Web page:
Why Processing sketches might be running slowly:


We all saw what happens to Processing sketches on slow computers. Here are some solutions that will get your sketches running faster.

Not Enough RAM

Processing is, by default, given 256MB RAM to work with. If you are experiencing lag, go to File > Preferences (Ctrl+comma) and check "Increase Maximum Available Memory", then enter a bigger value. I've only been able to give it 1024MB (1GB) RAM, but you might get more out of it, depending on your computer.

No Dual-Core Support

I don't believe that Processing supports multi-core processors by default. If you're doing something totally crazy, I strongly suggest you implement this.

Inefficient Code

Are you doing something like using loadImage() inside draw() or using get() a few thousand times? This will greatly slow down Processing. The Reference will tell you whether or not this will happen, and if there is a faster alternative. Commands like blend() and lerpColor() are by their nature processor-intensive, and them a lot will make problems happen. Additionally, always make sure you are doing something in the shortest amount of lines possible. Minimize the amount of code inside loops that will run many times. If you have println() giving you diagnostics on how things are working (something that is very handy for figuring out if a piece of code is actually running), comment it out and your app will fly.

Running Off External Memory

Reading files off a USB key will always take longer than off your hard drive. Always run Processing apps from a local directory in preference to any other method.

Creating Objects Instead of Changing Their Values

Making one color object at the beginning of the sketch, and then assigning it different values, is going to be a lot faster than making a new color object every time you need a color object. This is not a problem with lines that only run once, but if you're using nested loops then you might have this happen a thousand times per second, which bogs everything down.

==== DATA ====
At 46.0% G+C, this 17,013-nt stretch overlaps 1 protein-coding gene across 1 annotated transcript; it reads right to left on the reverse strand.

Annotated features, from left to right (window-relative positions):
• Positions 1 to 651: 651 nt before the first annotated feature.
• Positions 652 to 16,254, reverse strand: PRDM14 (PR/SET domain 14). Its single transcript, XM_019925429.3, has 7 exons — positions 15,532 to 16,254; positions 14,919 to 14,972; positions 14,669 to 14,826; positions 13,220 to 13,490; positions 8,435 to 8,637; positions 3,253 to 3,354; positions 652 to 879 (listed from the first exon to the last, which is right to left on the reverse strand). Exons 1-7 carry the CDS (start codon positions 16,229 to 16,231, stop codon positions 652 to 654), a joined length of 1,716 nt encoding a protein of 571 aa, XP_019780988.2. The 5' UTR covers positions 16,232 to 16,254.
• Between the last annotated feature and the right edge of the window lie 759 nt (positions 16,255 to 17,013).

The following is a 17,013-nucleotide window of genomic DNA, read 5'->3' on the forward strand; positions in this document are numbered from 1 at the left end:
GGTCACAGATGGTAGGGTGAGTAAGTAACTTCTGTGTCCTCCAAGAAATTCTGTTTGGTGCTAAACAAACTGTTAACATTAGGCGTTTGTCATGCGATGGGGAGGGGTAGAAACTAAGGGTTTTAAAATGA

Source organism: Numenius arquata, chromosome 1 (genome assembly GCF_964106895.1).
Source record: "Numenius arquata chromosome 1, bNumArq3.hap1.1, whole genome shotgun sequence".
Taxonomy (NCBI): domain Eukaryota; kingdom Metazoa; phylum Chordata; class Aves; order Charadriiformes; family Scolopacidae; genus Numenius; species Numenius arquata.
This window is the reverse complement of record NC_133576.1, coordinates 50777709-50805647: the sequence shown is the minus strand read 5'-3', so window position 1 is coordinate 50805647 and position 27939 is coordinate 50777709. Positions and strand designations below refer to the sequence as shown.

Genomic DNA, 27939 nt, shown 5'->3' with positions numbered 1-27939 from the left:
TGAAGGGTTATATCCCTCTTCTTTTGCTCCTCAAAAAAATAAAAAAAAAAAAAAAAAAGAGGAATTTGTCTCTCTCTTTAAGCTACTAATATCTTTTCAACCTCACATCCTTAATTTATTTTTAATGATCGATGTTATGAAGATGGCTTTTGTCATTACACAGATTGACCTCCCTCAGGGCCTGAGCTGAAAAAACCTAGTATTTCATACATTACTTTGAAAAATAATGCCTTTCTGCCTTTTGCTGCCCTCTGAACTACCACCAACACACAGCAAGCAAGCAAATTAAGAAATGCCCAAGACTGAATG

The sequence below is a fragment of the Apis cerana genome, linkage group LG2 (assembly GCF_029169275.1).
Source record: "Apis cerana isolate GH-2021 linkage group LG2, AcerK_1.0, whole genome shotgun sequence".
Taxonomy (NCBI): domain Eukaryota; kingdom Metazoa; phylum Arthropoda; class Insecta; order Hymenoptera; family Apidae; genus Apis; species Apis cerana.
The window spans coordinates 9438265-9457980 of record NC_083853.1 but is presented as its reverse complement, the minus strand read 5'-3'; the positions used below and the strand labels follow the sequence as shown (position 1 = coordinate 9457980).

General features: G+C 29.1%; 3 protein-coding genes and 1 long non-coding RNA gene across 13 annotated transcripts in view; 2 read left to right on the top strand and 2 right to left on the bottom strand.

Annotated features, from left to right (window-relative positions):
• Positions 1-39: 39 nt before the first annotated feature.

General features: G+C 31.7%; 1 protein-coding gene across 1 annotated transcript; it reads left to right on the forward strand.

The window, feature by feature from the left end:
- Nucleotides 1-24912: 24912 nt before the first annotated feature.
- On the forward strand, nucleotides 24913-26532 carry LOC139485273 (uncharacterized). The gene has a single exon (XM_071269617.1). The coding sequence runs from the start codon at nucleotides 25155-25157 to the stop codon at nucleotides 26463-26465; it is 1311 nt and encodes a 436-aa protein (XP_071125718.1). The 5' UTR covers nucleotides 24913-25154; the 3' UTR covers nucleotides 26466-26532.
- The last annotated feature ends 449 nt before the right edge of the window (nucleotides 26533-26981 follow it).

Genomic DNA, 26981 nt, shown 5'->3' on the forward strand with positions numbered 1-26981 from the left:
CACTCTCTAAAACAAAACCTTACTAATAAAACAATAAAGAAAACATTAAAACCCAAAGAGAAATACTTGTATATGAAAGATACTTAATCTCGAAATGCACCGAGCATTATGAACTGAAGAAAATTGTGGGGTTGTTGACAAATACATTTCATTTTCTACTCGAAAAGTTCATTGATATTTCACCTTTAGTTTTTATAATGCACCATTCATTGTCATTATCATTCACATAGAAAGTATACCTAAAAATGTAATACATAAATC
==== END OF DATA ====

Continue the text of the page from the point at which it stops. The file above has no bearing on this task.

Frame Rate

You can use the frameRate() property to adjust the frame rate of the sketch (how often draw() runs). The default is 60, but if the computer can't pull that you might be able to go as low as 12 without your sketch looking too jerky.

Sketch Size

It should be pretty obvious that working with an 800x600 image is a lot more difficult than with a 200x150 image, and working with a 4000x3000 image scaled down to size is more difficult still. Resize your images ahead of time and run them inside a smaller sketch. This should not be a problem for the end product since our sketches will likely be very small to fit into the web layout.

Unnecessary Looping

Is your sketch's final product a still image? Then you don't need to loop draw(). Either use noLoop() to stop code execution (you can use loop() to start it again if you need to, from a mouse click or key press) or simply do without setup() and draw() methods. However, if you do, then beware - you can't make any additional methods without setup() and draw().

Last Resort

If you really need to have your image update, but looping it blows up your computer, then do the following:
  1. Put noLoop() at the end of your draw(). This will stop the code from looping.
  2. Make a mousePressed() or keyPressed() method outside draw(). In it, put "loop();" (without quotes).
  3. Now, when you run the sketch, it will wait until your input before updating the screen. Make absolutely certain that the previous run of draw() has finished before you click, or java will crash and nobody is going to be happy.